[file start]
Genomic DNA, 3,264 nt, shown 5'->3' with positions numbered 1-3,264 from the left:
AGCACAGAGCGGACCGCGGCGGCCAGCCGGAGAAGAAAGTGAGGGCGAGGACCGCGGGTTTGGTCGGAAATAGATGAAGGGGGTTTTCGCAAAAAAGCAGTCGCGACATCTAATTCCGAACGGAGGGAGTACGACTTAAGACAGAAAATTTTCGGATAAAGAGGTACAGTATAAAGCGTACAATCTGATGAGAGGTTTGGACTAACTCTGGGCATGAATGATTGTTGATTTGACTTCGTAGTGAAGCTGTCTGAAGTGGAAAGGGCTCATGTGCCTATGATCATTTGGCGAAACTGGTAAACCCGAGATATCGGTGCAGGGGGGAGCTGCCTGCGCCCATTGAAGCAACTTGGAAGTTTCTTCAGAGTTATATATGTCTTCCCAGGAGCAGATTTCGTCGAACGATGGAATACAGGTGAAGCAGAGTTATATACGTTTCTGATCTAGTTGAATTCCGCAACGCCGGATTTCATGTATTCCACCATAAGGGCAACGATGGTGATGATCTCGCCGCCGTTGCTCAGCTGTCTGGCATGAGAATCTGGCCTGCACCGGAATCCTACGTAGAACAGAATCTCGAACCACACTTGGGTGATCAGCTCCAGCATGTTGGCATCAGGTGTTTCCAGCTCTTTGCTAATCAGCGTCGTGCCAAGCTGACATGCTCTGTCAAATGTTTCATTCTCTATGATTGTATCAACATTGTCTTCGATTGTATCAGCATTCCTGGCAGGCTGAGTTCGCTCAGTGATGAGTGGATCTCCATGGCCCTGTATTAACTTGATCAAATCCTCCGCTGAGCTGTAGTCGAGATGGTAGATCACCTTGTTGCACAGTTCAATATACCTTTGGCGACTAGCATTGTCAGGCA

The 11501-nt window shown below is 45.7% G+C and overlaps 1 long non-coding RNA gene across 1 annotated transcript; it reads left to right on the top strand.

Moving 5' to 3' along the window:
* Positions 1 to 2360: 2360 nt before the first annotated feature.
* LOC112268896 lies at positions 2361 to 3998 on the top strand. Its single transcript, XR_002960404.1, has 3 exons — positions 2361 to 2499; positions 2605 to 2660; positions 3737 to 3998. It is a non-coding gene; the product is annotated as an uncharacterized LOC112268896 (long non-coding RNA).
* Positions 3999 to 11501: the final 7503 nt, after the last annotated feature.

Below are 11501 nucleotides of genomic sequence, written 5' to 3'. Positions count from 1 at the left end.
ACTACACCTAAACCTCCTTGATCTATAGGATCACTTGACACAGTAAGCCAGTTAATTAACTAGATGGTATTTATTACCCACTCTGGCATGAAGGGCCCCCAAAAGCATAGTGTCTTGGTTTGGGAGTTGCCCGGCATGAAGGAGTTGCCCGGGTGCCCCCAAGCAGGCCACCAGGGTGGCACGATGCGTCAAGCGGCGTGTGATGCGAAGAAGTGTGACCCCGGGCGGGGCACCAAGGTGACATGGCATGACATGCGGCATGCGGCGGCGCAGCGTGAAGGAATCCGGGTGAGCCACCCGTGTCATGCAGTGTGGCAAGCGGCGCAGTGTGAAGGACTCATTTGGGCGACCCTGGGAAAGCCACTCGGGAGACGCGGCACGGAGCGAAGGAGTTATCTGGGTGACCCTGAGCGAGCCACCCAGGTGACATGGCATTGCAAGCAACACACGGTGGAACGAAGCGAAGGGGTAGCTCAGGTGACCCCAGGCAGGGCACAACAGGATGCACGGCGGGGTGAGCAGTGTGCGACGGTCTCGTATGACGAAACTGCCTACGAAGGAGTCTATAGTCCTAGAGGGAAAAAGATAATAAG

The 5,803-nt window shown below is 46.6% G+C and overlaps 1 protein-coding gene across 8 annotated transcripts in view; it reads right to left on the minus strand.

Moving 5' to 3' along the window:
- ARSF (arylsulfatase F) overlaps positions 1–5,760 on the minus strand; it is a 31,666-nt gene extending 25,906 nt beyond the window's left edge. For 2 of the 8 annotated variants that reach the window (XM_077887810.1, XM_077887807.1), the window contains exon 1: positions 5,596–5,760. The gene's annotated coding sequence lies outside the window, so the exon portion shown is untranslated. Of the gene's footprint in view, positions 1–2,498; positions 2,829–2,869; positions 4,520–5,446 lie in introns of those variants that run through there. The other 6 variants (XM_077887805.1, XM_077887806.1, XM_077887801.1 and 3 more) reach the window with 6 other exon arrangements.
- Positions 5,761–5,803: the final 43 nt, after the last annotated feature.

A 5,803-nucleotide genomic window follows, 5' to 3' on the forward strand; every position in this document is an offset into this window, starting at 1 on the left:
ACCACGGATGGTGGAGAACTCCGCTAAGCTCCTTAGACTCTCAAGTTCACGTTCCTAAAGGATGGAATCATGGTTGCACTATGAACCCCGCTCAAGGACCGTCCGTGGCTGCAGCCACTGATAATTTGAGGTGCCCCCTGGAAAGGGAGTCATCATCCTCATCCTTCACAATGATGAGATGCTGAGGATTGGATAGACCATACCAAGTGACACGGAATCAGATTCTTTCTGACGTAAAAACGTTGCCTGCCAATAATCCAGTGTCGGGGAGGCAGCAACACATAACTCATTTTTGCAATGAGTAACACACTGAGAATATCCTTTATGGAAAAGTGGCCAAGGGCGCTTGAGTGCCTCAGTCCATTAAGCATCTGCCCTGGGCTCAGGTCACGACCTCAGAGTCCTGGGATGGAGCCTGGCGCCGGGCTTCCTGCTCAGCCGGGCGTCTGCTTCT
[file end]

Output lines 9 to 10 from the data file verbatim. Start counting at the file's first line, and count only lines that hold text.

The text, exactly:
ACTACACCTAAACCTCCTTGATCTATAGGATCACTTGACACAGTAAGCCAGTTAATTAACTAGATGGTATTTATTACCCACTCTGGCATGAAGGGCCCCCAAAAGCATAGTGTCTTGGTTTGGGAGTTGCCCGGCATGAAGGAGTTGCCCGGGTGCCCCCAAGCAGGCCACCAGGGTGGCACGATGCGTCAAGCGGCGTGTGATGCGAAGAAGTGTGACCCCGGGCGGGGCACCAAGGTGACATGGCATGACATGCGGCATGCGGCGGCGCAGCGTGAAGGAATCCGGGTGAGCCACCCGTGTCATGCAGTGTGGCAAGCGGCGCAGTGTGAAGGACTCATTTGGGCGACCCTGGGAAAGCCACTCGGGAGACGCGGCACGGAGCGAAGGAGTTATCTGGGTGACCCTGAGCGAGCCACCCAGGTGACATGGCATTGCAAGCAACACACGGTGGAACGAAGCGAAGGGGTAGCTCAGGTGACCCCAGGCAGGGCACAACAGGATGCACGGCGGGGTGAGCAGTGTGCGACGGTCTCGTATGACGAAACTGCCTACGAAGGAGTCTATAGTCCTAGAGGGAAAAAGATAATAAG

The 5,803-nt window shown below is 46.6% G+C and overlaps 1 protein-coding gene across 8 annotated transcripts in view; it reads right to left on the minus strand.